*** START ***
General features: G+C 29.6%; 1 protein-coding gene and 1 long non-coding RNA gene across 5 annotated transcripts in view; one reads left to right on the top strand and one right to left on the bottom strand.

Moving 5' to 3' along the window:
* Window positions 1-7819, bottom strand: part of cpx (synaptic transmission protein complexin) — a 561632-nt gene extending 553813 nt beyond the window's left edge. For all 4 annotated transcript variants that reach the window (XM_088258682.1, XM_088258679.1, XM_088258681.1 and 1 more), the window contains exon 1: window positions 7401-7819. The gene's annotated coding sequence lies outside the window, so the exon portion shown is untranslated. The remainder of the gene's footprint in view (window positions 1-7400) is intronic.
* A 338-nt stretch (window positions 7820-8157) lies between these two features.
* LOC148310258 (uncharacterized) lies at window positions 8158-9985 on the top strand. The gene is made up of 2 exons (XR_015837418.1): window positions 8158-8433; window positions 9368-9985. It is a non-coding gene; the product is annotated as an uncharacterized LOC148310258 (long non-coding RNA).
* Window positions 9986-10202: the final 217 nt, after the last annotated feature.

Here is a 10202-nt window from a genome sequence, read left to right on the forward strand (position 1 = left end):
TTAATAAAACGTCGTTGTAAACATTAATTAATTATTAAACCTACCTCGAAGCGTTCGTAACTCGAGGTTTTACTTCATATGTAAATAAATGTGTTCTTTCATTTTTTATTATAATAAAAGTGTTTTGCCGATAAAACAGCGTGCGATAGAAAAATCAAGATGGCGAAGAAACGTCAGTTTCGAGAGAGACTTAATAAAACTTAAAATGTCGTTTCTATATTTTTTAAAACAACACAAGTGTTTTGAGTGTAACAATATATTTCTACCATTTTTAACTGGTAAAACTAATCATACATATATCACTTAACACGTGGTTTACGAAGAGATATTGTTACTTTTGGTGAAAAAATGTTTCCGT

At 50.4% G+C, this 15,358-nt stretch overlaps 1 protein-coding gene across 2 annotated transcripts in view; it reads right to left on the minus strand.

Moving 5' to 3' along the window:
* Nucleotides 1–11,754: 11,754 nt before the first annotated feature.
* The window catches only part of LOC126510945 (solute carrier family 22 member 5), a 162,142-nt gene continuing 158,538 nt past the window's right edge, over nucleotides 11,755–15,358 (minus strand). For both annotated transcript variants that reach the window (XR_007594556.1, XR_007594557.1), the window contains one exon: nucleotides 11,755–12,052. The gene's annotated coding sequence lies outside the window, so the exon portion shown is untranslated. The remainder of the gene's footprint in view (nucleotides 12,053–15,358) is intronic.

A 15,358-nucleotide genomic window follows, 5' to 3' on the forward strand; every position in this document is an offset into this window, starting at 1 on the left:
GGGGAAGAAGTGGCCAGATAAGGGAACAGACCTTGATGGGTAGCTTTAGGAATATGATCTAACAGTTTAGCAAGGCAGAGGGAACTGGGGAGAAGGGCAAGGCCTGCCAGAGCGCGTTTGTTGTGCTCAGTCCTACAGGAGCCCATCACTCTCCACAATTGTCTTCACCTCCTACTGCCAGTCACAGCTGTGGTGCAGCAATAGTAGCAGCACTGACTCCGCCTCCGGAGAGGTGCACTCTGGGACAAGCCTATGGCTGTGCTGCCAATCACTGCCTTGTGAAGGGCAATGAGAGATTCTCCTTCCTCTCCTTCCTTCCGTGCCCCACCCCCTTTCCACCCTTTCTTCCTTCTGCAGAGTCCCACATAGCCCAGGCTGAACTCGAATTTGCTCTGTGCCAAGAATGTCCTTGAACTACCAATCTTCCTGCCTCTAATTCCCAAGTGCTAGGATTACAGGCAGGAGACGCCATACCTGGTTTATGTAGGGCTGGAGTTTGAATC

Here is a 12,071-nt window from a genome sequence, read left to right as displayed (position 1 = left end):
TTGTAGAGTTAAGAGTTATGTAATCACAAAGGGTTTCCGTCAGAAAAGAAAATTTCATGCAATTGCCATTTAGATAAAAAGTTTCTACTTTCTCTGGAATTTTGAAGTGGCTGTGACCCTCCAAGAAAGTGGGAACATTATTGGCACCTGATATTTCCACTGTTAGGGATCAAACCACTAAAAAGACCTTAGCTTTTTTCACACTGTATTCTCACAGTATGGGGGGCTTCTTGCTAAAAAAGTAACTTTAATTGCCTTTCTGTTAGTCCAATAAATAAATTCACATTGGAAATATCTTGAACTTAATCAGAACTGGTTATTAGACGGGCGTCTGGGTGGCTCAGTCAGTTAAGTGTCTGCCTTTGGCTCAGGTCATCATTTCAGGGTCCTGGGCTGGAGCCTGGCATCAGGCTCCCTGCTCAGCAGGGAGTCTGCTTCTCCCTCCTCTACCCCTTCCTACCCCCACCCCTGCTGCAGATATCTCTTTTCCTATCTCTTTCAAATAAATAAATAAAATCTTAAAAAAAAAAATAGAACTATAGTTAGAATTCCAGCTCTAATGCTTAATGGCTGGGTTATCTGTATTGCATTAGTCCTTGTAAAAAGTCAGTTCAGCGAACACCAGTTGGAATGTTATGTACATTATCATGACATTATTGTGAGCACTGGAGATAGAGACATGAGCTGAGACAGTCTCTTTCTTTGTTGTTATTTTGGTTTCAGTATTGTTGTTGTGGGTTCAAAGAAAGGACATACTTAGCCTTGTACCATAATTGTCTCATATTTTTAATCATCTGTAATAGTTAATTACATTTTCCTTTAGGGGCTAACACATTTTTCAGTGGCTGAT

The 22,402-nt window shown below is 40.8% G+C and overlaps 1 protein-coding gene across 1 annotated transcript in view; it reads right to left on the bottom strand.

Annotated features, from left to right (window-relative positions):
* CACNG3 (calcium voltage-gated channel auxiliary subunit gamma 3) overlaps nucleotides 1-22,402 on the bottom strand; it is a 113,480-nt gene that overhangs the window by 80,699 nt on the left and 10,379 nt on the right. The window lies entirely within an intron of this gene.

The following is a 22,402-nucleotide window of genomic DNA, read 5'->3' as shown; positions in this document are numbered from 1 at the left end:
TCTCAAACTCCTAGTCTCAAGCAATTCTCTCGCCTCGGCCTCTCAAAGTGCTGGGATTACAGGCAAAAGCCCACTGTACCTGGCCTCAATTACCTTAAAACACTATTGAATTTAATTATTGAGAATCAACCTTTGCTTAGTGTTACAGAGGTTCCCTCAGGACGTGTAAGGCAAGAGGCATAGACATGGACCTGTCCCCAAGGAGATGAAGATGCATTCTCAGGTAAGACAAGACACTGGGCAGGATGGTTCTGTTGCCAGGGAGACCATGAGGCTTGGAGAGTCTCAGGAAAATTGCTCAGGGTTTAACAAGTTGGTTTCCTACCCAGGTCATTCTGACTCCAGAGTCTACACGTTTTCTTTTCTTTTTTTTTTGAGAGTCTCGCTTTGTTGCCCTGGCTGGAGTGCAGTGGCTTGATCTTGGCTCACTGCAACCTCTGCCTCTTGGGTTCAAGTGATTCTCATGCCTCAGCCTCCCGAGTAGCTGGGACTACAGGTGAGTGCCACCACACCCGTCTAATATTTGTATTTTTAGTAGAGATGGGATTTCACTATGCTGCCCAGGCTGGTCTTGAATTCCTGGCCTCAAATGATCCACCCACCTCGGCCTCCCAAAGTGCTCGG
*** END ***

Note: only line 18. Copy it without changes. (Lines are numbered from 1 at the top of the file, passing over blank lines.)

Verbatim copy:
Annotated features, from left to right (window-relative positions):